19 Jan Dynamic Pricing Test: COVID Case Study
by Ryan Keintz
— Newton’s 3rd Law
I created PricePoint because of the decade of dysfunction I witnessed in the pricing realm of international moving services. There are many structural causes of that dysfunction, but a central pillar is the practice of contract pricing.
By contrast, dynamic pricing is a pillar of the PricePoint model. As COVID has sent shockwaves of price disruption through the industry, we’ve been closely observing marketplace response and measuring the data. Would the COVID crisis expose flaws of dynamic pricing or provide further proof of concept? Spoiler alert… it’s the latter.
Let’s first briefly outline the basics.
Contract vs. Dynamic Pricing
Contract pricing refers to the practice of RFP solicitation of vast spreadsheets of door-to-door shipment prices, to which the winning supplier must strictly adhere for a set number of years. The RFP pricing process is a massive admin burden for the client and bidding suppliers. Clients (or a costly hired auditor) must perform detailed audits of all invoices to maintain contract compliance – see this post. The audit function drastically slows supplier cash flow while the adversarial audit paperchase creates a substantial administrative burden, adding cost and distracting from service delivery.
By contrast, dynamic pricing allows for market-competitive price security, but naturally fluctuates with market conditions, cost changes, foreign currency shifts, etc. PricePoint’s foundational belief is that dynamic pricing is a win/win for buyer and supplier. Let’s examine that assertion through the lens of the COVID pandemic…
The air (freight) bubble
COVID’s immediate impact across the industry was a dramatic inflation of air freight cost. As travel restrictions grounded fleets of passenger planes, there was a correlated reduction of cargo capacity. Supply down = Price up.
Charting the price impact on the global air freight market, as well as within the PricePoint market, note the striking similarity of the following graphs. On the left is statista’s study of air cargo prices, while the right is PricePoint data of approximately 150 corporate clients’ spends.
Observable in both:
- Q2 spike for first three months of COVID response
- Q3 normalization of price slightly above pre-COVID levels
The takeaway is that the PricePoint marketplace responded hand-in-glove to real-time market conditions. Suppliers were allowed to charge fair but market-competitive prices. This is enabled by price transparency which handles 3rd party freight as a pass-through cost, separate from the supplier’s forwarding fees and margin which are insulated from 3rd party cost increases (movers applaud here).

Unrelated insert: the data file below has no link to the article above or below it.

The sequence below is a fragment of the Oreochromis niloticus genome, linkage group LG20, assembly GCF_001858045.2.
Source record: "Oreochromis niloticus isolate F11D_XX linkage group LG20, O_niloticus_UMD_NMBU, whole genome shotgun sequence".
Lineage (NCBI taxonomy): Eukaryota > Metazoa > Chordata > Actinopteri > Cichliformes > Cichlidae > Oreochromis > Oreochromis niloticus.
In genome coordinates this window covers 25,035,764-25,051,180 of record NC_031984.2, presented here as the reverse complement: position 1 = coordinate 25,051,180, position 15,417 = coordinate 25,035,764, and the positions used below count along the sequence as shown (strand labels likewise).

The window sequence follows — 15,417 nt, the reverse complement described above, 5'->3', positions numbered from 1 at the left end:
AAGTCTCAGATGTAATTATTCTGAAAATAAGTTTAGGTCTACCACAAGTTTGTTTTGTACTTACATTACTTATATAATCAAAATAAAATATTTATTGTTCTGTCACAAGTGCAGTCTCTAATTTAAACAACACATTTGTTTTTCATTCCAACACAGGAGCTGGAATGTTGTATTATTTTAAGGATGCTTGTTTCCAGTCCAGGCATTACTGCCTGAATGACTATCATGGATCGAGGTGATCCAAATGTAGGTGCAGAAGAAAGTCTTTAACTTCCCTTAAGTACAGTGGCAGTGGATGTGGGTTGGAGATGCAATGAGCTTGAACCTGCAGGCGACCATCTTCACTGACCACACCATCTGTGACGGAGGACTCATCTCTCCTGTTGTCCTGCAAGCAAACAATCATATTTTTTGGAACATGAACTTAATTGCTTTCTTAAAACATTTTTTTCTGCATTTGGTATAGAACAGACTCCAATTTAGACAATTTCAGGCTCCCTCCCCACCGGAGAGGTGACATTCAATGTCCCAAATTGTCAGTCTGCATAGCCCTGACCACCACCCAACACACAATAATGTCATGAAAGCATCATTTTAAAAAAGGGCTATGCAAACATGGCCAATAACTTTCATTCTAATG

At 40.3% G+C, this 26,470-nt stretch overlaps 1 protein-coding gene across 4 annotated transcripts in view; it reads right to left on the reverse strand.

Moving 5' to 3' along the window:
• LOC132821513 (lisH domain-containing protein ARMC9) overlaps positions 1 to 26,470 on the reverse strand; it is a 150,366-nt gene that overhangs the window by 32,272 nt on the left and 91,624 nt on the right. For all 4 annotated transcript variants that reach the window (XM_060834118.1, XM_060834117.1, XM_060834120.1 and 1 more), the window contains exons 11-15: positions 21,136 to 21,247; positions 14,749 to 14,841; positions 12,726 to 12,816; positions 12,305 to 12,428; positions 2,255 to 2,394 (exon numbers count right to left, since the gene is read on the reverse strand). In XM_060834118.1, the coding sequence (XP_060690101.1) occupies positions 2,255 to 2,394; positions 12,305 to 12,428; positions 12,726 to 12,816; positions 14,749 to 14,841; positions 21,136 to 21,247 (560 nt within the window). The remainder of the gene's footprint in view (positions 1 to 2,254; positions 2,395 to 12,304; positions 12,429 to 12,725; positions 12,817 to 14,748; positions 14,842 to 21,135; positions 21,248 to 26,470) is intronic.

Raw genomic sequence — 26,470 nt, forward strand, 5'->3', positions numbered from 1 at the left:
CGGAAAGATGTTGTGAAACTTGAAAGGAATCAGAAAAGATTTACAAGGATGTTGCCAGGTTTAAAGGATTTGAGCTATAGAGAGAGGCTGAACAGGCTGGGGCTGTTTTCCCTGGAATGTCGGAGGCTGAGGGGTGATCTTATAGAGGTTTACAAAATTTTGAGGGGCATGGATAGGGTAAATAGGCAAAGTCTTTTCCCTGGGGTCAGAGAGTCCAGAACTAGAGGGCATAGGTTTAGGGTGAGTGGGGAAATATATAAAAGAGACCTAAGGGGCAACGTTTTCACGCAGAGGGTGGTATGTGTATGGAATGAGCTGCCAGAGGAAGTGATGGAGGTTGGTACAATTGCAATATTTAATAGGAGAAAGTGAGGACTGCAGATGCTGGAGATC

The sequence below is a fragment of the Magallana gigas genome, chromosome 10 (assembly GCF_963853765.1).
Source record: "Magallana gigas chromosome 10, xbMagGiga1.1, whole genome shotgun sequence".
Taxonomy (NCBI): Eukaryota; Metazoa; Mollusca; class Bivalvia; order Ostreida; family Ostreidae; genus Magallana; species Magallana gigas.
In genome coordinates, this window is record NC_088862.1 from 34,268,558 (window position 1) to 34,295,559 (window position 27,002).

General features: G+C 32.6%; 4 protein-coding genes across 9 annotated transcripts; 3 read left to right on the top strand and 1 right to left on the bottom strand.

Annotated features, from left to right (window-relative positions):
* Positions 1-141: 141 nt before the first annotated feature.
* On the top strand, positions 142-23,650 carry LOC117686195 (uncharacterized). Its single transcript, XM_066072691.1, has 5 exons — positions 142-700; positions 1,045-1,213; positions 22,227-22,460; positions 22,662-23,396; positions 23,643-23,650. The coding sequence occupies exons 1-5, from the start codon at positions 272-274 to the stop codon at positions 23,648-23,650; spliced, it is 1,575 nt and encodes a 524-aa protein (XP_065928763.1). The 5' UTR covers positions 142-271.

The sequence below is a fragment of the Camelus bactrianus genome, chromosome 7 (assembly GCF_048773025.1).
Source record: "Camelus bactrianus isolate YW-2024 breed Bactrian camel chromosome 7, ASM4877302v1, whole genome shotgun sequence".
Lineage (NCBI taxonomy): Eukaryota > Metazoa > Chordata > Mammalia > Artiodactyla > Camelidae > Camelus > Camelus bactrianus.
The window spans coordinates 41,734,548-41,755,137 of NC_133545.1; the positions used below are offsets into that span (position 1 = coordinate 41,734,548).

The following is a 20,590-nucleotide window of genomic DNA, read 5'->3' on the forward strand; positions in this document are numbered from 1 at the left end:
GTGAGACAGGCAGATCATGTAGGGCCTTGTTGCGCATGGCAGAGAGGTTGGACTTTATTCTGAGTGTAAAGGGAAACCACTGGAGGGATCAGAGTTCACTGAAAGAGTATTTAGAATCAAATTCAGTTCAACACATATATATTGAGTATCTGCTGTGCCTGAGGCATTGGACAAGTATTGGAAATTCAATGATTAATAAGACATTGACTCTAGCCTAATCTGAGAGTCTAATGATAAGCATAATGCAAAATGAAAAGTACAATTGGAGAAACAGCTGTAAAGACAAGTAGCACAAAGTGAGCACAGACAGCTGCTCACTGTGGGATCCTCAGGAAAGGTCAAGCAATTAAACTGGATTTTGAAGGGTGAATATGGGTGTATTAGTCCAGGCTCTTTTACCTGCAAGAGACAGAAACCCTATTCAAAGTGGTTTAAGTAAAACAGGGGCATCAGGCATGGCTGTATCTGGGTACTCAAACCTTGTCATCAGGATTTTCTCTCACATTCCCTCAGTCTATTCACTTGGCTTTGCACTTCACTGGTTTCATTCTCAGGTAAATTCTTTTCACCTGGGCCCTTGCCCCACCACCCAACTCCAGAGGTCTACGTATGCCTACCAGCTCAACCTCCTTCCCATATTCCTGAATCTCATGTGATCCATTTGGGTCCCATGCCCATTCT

“But the client is paying more, which is bad for them, right?”
No, because you get what you pay for. Price down = Quality down.
When contract pricing forces the mover to absorb cost increases (effectively a forced discount), the mover is forced to explore lower cost options in transportation, materials, and labor. In order to avoid losses, the mover is also compelled to play invoicing games which the industry is unfairly notorious for. As per Newton’s 3rd Law, the admin distractions and cost externalities of contract pricing inevitably impact quality.
The full spectrum
Let’s zoom out for a couple more insights. Comparing air shipments side-by-side with ocean/road shipments shows us much more price stability in the latter. From Q1 to Q3, the cost of road shipments was substantially reduced, while the overall cost of all shipments saw a net cost reduction. That’s right, prices were overall lower in summer than winter.
“So the mover is charging less, which is bad for them right?”
No, this is good market efficiency.
See the following matrix which zooms in to illustrate the component-level fluctuation.
For surface shipments, origin/destination service prices remained stable or declined. Why? In part because those services are labor intensive, and there has been a strong incentive for moving companies to keep their employees… well, employed. Likewise, there was a substantial drop in road freight prices because moving companies want to keep their moving trucks… well, moving. Using assets to generate revenue – even at a discount – is better than assets sitting idle.
International moving demand has been drastically reduced or delayed by COVID travel restrictions, so whereas Q3 is usually peak pricing for peak season (northern hemisphere summer), 2020 turned the norm on its head. Instead of the usual Q3 demand exceeding supply (price up), summer 2020 supply exceeded demand (price down). #DynamicPricing
We have witnessed simultaneous multi-directional shifts in supply-demand at the component cost level, translated to real-time shifts in PricePoint tariffs. PricePoint enables this market fluidity by:
- Capturing pricing at the component level rather than exponentially more inefficient door-to-door bundled pricing (the default mode for contract pricing); and
- Allowing corporate-booking movers to link directly to live pricing from their global network of agents and freight providers via PricePoint (so that price changes at the wholesale level are translated to real-time retail price)
In essence we allow the free marketplace, properly moderated, to set fair prices rather than the traditional tedious analogue negotiation between the mover and the client/auditor. The client can rely on fair market-competitive pricing. The supplier can rely on fair and stable profit margins, focusing their attention on service delivery rather than jumping through admin hoops and profit-protecting invoice games.
So yeah, dynamic pricing is better.